I’m of the Baby Boomer generation and that team of artistic leaders is now coming to the end of our moment and handing off to the next generation of leadership. As we’re doing that, it’s coinciding with major tectonic shifts in the culture, so I’m thinking a lot about this. I’m thinking about when I started, all the great ideas I was so on fire about back then. The Boomers, we were inheriting a relatively new concept and set of structures. Not-for-profit theater, the real grassroots of it was the 1960s. If you want to look really honestly at what took place over the next 40 years, the Boomer generation tried to figure out how to keep those structures alive, how to make them survive. There hasn’t been a lot of room to take a minute to breathe and say, “Well, what should it be? Where do we want to go? What do we want to add to this? How are we going to change it?” It was largely an operation of survival. Now, the ground beneath us has shifted so immensely that I think it’s catching up with us, and what we’re handing off to a newer generation of leadership is very unstable structures. One little earthquake and they’re gonna collapse. It’s a whole new thing to be reinvented, and we’re not leaving them with a good, solid legacy. That’s my honest assessment of it.
What then would you say is the honest path forward for this new generation of theater-makers?
I don’t know, and I think you should be suspicious of anyone who says they do. It’s not a blanket solution. I think we’re going to be in a period of essentializing. There’s too many theaters for not enough resources, so I think there’s going to be fewer. The only thing I can think of is that the new leadership is really going to have to figure out what a viable relationship between theater and the community is. The expectations of the culture have shifted. I think that’s the equation to really start with: What role does theater have for people? What does it mean? I feel there’s some optimism; the more people sit with their screens in their underwear in their living rooms and become more and more isolated or only engaged with other human beings in an artificial way, gathering together in a space for a live event is going to have more and more power. The challenge will be, How do you persuade people to leave their screens and come? How do you tell people they have to be in the room, at this time, or else they can’t have it? That is so against the tide. People want to watch whatever they want for free, 24/7, and they don’t want to have to sit with other people.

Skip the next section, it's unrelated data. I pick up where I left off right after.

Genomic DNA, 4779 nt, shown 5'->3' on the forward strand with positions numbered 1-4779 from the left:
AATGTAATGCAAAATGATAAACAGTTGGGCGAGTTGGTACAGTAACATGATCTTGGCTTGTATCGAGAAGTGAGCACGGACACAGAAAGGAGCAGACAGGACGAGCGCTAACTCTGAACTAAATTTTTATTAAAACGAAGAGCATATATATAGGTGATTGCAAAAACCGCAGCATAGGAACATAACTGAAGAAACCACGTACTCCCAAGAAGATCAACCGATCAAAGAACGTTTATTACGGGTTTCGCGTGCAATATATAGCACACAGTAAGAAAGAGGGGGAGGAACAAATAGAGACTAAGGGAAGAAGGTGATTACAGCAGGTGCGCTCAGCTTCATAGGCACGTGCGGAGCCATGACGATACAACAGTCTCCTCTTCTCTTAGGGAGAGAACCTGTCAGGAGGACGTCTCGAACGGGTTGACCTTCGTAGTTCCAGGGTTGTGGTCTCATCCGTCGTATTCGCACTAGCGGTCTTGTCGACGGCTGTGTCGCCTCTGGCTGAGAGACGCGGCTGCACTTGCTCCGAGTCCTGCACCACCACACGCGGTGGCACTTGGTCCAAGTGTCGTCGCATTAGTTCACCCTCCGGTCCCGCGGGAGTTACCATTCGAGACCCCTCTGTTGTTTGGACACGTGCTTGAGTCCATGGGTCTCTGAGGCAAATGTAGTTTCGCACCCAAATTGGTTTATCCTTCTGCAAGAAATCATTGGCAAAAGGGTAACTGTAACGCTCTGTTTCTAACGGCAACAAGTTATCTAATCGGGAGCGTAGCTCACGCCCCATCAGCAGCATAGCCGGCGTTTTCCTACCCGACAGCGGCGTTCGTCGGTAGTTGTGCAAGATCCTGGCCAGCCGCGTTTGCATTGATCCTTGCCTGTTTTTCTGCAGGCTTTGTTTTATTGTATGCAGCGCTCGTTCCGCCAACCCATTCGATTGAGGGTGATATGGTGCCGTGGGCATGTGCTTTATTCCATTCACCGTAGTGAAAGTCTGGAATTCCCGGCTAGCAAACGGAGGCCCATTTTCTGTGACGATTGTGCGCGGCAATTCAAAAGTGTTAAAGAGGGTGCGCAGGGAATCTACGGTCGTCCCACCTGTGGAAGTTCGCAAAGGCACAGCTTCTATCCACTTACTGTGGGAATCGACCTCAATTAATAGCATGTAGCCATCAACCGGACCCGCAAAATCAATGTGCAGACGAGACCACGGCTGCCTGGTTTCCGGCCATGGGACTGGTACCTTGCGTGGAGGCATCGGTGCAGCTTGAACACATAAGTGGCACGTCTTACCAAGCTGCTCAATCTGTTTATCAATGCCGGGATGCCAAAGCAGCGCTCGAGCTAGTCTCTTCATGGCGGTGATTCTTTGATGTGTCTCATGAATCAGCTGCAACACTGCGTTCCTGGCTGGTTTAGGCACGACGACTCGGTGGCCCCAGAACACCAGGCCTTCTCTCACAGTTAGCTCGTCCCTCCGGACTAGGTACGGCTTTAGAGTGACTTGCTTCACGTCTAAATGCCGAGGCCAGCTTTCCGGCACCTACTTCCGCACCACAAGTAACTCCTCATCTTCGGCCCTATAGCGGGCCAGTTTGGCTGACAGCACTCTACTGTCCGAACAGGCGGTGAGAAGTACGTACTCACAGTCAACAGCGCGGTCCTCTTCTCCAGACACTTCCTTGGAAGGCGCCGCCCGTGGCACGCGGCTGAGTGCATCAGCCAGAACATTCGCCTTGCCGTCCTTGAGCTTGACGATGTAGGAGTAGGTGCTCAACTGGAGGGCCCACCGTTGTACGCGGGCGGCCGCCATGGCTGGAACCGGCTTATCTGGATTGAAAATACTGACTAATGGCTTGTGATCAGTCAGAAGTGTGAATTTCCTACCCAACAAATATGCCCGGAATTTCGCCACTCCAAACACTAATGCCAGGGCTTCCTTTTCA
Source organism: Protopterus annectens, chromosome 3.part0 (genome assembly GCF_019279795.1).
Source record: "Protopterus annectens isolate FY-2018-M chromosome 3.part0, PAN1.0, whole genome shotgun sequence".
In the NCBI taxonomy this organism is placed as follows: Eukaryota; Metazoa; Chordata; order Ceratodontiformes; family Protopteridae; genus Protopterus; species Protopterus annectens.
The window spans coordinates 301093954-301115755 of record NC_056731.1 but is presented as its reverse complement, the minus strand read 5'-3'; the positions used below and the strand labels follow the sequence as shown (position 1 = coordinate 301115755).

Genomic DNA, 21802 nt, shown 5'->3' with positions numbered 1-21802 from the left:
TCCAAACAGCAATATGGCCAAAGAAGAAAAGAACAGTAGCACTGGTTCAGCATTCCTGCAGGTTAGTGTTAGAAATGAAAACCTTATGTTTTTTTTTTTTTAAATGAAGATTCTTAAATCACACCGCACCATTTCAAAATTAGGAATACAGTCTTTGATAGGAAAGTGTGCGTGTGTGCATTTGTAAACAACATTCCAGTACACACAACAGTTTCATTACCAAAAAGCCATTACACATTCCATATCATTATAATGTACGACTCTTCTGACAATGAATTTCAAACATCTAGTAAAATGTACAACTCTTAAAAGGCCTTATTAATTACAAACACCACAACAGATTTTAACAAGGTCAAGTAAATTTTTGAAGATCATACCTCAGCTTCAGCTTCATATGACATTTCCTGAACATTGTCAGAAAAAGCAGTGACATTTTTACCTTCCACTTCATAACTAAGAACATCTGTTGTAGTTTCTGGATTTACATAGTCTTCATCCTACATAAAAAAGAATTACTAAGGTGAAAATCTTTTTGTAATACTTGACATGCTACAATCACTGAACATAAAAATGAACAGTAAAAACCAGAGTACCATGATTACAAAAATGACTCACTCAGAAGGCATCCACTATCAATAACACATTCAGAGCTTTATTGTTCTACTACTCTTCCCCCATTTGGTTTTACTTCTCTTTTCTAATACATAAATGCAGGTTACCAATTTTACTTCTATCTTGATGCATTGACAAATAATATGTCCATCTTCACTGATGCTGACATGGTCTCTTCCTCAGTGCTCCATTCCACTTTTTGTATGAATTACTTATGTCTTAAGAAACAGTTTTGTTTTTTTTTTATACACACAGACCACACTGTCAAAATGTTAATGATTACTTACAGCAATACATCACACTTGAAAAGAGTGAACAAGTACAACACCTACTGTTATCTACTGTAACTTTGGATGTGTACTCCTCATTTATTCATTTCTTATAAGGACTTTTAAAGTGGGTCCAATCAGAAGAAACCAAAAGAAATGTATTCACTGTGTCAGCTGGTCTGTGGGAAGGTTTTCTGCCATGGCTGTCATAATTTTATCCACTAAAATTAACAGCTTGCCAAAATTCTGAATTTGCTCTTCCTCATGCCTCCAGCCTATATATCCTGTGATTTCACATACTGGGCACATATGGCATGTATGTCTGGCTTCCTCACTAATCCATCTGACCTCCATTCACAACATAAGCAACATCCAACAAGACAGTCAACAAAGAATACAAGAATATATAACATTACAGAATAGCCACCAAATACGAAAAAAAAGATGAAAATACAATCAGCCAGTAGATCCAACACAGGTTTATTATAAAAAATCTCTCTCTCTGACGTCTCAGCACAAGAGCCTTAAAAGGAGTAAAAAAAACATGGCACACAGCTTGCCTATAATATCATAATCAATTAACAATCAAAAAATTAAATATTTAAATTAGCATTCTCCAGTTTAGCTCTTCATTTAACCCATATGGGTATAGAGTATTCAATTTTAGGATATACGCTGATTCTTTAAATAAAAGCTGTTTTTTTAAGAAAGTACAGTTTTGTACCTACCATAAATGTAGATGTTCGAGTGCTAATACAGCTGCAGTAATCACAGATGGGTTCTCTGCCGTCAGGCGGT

But there is this group of up-and-coming voices challenging these very ideals you’re talking about. Are you saying a concrete reckoning is easier said than done?
I think it’s gonna be a systemic and structural question of, “How do we provide a theatrical experience?” But it’s also going to be about, “What is the experience we’re providing?” I feel like even the voices that you’re alluding to are still referencing time-honored, formal structures in their work. That’s gonna have to go soon, or at least be challenged and interrogated. I had the incredible good fortune to see the Japenese “Antigone” at the Armory on Saturday night, and I’m still thinking about that. It was so clearly from another culture and another set of historical, cultural images and assumptions and sources. It was sort of “ancient Greek drama meets Japenese Noh theater.” The next night I went to the opening of “Slave Play.” Putting those two things together, they had such different places the makers were trying to reach. “Slave Play” is about asking, How do we in this broken society go forward with each other when we’ve not just ignored, but denied our history together? With the Japanese piece, it was, What is our soul? What is our spiritual relationship to the world? It’s this whole different idea. We have to be in this room and breathe the air together. We have to see this ancient story, and together we figure out what it means to us, but we do it through a ritual, and that felt so good and so different than what I’m seeing most of the time in American theater.
NYTW has launched the careers of countless emerging artists. In your words, why are new voices crucial for the vitality of the industry?
They are the forces that make an ancient art form live in the present moment. It’s their imaginations, their spirits that say, “Gathering together in a room to see something enacted is potent and powerful and necessary to the spirit animal that we are.” The given circumstances that each generation of animal inhabits change radically over thousands of years. We have to keep reinventing this ritual enactment to make sense and give meaning to people now on the planet, breathing the air together right now. They’re the ones that will lead us forward. They’re the voices and the spirits and the imagination that can do that: Connect the past to the present—and then into the future.